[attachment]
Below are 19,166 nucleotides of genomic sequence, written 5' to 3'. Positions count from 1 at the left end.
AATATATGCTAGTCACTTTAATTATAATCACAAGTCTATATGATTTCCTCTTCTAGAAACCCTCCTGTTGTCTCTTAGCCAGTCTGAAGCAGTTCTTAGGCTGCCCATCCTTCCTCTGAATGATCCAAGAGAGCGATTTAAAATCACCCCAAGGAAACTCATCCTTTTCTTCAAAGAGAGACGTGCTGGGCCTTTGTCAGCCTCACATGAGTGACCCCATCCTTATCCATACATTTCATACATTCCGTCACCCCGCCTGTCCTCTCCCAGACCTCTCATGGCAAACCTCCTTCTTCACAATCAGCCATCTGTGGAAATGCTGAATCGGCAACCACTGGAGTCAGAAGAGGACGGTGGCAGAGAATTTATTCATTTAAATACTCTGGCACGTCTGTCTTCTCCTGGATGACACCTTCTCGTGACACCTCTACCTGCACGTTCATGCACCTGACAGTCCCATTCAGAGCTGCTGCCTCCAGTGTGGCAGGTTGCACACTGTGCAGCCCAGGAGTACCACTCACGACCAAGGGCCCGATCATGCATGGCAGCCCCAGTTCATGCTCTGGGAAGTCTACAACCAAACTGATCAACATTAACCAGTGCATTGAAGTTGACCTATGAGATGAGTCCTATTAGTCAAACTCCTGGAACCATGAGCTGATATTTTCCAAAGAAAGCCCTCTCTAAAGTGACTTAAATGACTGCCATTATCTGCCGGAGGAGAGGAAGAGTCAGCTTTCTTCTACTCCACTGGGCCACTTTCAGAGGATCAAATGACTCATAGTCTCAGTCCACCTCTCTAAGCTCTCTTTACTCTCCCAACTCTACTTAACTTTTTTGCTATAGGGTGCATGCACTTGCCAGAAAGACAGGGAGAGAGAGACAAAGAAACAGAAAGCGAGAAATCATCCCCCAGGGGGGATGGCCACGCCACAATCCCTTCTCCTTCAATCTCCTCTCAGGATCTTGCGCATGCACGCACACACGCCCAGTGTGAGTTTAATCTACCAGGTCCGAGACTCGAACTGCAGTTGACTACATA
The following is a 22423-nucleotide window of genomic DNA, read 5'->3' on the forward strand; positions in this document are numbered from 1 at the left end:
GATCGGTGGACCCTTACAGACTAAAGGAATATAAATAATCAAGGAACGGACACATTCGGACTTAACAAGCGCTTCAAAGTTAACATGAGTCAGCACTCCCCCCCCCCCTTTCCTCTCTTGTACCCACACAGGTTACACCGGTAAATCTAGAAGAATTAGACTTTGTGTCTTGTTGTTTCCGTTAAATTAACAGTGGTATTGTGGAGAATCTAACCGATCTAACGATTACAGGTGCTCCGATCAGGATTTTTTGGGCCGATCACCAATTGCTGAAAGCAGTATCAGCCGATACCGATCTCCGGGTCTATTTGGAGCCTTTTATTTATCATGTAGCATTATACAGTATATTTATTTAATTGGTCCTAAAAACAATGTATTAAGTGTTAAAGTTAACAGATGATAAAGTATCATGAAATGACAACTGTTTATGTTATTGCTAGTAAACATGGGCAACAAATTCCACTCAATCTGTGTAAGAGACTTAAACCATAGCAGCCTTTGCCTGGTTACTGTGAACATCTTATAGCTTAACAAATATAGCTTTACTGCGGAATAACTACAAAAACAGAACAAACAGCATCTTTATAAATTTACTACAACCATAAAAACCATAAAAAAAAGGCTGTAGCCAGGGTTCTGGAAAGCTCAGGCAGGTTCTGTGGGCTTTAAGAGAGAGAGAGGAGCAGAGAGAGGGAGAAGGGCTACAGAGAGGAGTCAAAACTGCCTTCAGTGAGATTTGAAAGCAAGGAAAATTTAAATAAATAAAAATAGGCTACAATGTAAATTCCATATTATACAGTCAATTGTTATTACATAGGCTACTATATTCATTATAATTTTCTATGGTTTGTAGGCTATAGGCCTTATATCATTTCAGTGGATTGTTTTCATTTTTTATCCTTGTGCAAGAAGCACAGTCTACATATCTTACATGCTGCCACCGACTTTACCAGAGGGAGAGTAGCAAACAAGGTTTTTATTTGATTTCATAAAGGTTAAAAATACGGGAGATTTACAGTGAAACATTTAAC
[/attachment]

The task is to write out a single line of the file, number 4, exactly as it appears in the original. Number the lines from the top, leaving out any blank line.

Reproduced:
GATCGGTGGACCCTTACAGACTAAAGGAATATAAATAATCAAGGAACGGACACATTCGGACTTAACAAGCGCTTCAAAGTTAACATGAGTCAGCACTCCCCCCCCCCCTTTCCTCTCTTGTACCCACACAGGTTACACCGGTAAATCTAGAAGAATTAGACTTTGTGTCTTGTTGTTTCCGTTAAATTAACAGTGGTATTGTGGAGAATCTAACCGATCTAACGATTACAGGTGCTCCGATCAGGATTTTTTGGGCCGATCACCAATTGCTGAAAGCAGTATCAGCCGATACCGATCTCCGGGTCTATTTGGAGCCTTTTATTTATCATGTAGCATTATACAGTATATTTATTTAATTGGTCCTAAAAACAATGTATTAAGTGTTAAAGTTAACAGATGATAAAGTATCATGAAATGACAACTGTTTATGTTATTGCTAGTAAACATGGGCAACAAATTCCACTCAATCTGTGTAAGAGACTTAAACCATAGCAGCCTTTGCCTGGTTACTGTGAACATCTTATAGCTTAACAAATATAGCTTTACTGCGGAATAACTACAAAAACAGAACAAACAGCATCTTTATAAATTTACTACAACCATAAAAACCATAAAAAAAAGGCTGTAGCCAGGGTTCTGGAAAGCTCAGGCAGGTTCTGTGGGCTTTAAGAGAGAGAGAGGAGCAGAGAGAGGGAGAAGGGCTACAGAGAGGAGTCAAAACTGCCTTCAGTGAGATTTGAAAGCAAGGAAAATTTAAATAAATAAAAATAGGCTACAATGTAAATTCCATATTATACAGTCAATTGTTATTACATAGGCTACTATATTCATTATAATTTTCTATGGTTTGTAGGCTATAGGCCTTATATCATTTCAGTGGATTGTTTTCATTTTTTATCCTTGTGCAAGAAGCACAGTCTACATATCTTACATGCTGCCACCGACTTTACCAGAGGGAGAGTAGCAAACAAGGTTTTTATTTGATTTCATAAAGGTTAAAAATACGGGAGATTTACAGTGAAACATTTAAC